This is very heavy therapy, especially if you’re older. This is it. You have to put your hands in the dirt at least once in a lifetime so you can be a part of something. So this is not just the individual in the dirt, but we become a collective in this dirt. Trees, flowers, you have to be among those things. And when those things become synthetic, that’s not healthy.”
In this country, many of our elderly report feeling lonely or socially isolated, a situation that was exacerbated with Covid. Such isolation is often associated with poorer health outcomes. We may know people who have retired who, without the daily rhythm of going to work, seem to have lost their bearings. For those who are not elderly, many nonetheless craved the real-ness of outdoor nature during the pandemic.
And even if we tried addressing such poorer health outcomes, conventional, doctor-to-patient advising may not necessarily be effective, given realities on the ground. As an urban farmer in Cleveland described the health of her neighbors,
Sure, the doctors will tell you that if you don’t stop eating this that you’re going to become a diabetic. But no one helps you with how to prepare your food in a certain way. You might get your food from the food bank. But if someone who looks like me and knows my situation helped me with how to prepare cabbage or chicken in different, healthier ways, then my behavior might change. You trust me. You’re part of my community. That makes a difference. But 99% of the time the experts don’t live in the community. They don’t know our lifestyles. They’re recommending things that I know they know will work. But will it work for someone who does not have the income to go to a major food or gourmet store?”
At her farm, yes, people came together to garden, but they also had time to just catch up, listen, and be present with each other. In this community, people learned how to prepare healthier food, and many experimented with yoga for the first time.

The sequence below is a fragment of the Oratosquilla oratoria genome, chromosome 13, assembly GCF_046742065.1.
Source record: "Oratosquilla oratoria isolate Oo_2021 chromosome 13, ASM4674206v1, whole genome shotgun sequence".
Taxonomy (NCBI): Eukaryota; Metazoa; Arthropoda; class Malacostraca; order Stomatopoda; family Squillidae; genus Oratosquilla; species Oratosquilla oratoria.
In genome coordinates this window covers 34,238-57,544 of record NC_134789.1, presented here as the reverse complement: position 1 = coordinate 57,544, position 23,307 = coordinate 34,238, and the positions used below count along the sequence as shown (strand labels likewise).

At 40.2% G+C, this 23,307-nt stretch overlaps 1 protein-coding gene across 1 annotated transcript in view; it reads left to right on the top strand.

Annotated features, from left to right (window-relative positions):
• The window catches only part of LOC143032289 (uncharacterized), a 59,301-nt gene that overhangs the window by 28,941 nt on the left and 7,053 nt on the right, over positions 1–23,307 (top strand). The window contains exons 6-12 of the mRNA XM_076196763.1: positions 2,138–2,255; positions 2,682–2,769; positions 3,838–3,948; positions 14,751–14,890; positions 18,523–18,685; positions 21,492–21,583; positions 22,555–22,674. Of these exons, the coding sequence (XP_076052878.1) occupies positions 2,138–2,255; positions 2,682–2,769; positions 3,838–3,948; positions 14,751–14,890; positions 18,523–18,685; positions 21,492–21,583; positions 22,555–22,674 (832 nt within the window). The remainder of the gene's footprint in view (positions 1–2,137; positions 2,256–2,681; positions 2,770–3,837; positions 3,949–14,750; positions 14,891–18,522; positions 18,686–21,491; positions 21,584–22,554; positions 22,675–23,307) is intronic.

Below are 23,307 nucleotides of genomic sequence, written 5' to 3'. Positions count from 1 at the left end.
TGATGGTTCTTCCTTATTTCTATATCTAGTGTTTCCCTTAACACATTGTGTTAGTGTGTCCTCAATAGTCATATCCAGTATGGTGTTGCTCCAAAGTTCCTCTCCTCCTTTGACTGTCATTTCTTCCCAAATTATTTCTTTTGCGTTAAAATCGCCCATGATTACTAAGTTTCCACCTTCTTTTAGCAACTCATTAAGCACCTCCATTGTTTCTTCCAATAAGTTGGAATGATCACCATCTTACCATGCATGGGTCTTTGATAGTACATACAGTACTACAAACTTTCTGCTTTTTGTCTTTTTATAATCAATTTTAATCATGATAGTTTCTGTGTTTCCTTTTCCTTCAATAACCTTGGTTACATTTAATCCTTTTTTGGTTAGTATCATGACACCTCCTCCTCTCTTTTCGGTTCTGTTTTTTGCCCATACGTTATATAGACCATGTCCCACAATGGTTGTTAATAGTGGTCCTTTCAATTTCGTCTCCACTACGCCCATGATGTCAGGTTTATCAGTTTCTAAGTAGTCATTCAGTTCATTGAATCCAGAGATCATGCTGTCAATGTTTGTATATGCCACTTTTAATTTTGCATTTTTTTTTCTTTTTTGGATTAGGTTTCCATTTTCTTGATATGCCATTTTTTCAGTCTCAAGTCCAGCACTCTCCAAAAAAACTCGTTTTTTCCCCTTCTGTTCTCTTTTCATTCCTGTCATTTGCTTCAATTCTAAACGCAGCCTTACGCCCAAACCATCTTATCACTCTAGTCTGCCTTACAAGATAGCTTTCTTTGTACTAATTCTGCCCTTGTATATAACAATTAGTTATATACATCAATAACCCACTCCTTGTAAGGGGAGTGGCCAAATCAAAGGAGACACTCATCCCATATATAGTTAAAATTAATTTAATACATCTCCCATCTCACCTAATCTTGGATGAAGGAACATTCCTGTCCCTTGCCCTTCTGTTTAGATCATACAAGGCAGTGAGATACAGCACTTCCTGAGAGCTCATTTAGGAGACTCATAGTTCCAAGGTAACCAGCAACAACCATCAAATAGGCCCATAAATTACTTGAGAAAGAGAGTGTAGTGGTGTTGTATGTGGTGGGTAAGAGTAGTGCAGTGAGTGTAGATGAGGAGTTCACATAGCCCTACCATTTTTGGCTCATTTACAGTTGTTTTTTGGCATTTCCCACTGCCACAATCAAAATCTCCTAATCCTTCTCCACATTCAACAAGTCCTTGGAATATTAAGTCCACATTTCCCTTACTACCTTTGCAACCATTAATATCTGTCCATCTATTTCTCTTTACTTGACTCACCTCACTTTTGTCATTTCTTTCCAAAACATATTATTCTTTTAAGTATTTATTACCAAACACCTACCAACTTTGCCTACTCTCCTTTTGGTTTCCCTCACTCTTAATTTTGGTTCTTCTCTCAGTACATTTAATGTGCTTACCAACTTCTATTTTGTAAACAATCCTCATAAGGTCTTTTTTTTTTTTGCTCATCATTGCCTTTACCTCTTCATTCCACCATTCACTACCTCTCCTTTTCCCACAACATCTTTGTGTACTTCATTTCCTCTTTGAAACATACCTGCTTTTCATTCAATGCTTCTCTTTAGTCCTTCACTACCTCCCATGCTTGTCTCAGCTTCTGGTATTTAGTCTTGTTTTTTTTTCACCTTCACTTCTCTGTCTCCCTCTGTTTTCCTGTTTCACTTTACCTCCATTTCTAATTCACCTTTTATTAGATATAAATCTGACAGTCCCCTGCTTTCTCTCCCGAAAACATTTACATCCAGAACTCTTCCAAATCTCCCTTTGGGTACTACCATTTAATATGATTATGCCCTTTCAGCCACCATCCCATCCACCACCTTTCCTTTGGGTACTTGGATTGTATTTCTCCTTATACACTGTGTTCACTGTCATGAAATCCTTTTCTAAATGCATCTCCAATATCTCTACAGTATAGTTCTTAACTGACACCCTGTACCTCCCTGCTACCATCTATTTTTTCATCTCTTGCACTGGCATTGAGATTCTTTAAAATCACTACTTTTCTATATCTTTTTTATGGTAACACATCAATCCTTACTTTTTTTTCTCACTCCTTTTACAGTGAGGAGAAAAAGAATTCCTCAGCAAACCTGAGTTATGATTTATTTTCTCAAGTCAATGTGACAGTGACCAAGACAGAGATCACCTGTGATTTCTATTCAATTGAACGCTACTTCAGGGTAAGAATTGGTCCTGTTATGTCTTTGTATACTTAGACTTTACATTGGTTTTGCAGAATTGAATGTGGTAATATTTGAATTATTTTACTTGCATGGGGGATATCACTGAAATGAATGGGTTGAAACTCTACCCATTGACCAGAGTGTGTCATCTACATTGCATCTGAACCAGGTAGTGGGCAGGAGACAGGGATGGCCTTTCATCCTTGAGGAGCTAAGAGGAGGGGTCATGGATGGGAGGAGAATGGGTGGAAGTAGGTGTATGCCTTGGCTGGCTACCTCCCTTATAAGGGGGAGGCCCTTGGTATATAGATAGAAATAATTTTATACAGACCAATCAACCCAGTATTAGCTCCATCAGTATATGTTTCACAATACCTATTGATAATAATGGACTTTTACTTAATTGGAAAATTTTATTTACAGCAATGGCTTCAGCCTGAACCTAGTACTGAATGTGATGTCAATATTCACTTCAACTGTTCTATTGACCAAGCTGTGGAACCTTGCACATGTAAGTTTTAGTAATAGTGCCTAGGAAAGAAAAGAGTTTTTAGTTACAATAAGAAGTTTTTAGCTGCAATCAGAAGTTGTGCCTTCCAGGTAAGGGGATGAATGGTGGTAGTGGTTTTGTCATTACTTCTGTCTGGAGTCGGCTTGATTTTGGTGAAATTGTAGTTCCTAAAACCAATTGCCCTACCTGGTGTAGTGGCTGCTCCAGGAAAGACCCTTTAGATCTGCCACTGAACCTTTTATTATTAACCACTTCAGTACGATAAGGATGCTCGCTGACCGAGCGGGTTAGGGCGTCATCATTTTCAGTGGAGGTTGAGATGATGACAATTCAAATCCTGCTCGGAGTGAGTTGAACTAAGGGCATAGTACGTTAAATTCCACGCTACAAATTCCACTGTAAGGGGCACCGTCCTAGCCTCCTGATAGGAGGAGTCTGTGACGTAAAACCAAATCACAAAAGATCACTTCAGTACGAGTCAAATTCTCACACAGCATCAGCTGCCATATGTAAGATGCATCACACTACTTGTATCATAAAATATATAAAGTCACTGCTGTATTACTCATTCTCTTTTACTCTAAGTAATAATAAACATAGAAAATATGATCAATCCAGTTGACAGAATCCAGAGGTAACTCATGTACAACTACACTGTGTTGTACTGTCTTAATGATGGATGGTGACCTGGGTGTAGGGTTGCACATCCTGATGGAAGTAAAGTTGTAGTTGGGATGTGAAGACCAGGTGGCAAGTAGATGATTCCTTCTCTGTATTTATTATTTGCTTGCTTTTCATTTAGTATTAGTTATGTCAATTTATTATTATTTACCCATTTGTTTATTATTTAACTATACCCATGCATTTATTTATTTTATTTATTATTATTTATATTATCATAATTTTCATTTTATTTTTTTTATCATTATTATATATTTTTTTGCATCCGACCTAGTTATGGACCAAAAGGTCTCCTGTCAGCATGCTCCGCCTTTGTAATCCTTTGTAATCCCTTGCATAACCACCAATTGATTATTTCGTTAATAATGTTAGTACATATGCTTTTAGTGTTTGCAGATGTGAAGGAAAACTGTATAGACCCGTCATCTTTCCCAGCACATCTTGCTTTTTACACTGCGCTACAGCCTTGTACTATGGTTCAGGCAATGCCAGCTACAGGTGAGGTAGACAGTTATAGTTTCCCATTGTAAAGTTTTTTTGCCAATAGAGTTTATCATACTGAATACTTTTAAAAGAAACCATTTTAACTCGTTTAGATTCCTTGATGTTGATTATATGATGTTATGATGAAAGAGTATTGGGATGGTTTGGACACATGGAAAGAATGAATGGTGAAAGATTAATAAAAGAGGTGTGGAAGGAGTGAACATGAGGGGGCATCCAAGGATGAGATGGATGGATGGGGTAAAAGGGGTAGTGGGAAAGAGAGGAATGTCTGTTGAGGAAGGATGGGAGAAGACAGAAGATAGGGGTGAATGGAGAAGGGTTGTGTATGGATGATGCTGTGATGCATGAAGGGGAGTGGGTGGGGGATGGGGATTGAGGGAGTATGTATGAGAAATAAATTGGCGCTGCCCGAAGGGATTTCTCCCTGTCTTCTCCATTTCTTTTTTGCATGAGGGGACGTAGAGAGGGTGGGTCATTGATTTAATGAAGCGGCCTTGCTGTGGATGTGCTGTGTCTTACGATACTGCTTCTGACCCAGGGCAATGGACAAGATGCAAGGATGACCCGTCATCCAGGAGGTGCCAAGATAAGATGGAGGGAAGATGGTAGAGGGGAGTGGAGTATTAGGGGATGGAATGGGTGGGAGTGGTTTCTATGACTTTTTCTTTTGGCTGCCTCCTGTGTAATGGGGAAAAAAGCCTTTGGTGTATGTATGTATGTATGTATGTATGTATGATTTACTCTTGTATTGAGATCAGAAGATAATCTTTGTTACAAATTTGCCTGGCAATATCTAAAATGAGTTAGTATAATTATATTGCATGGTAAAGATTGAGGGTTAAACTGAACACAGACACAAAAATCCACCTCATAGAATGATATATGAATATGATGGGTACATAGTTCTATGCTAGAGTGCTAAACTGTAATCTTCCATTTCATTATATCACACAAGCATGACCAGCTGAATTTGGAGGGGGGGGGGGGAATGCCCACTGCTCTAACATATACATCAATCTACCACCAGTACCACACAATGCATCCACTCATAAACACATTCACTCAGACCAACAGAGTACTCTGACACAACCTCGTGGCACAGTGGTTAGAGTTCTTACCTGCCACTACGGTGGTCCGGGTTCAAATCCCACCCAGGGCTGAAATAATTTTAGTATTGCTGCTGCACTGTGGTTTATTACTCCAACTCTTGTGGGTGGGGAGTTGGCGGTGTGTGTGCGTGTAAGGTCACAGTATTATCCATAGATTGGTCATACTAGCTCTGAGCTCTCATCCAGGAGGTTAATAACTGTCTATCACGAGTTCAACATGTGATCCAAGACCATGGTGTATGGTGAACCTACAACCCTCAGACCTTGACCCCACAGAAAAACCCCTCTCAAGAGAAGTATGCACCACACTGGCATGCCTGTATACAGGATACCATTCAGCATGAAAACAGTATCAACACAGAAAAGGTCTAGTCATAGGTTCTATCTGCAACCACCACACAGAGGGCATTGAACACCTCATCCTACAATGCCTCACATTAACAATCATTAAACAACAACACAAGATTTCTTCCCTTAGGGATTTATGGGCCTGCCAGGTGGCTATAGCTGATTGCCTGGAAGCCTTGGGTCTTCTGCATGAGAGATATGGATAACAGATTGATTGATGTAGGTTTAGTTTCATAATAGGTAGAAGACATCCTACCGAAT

For many organizations and their founders, it took years to understand that these benefits were occurring, benefits perhaps outside of their initial goals. These organizations face a variety of challenges: declines in membership/volunteers, climate change (for farms and gardens, in particular), and pressures on their land from local governments and developers.
But, it’s an incomplete picture to measure or judge these organizations based primarily on the amounts of crops they produce or the number of affordable units they build or the amount of household assistance given. That is, the things we can easily count. Those are important metrics, but for specific purposes.
Such metrics are ultimately finite numbers attempting to explain a vaster world. As many respondents described, their groups are filling in for services that would have been provided by a local government, which now lacks a tax base to provide those services. Losing those groups would create an even bigger vacuum of such basic services. It’s not clear that a government must be the provider of those services, but decision makers must consider the broader, less visible work of community organizations before taking actions that negatively impact those groups.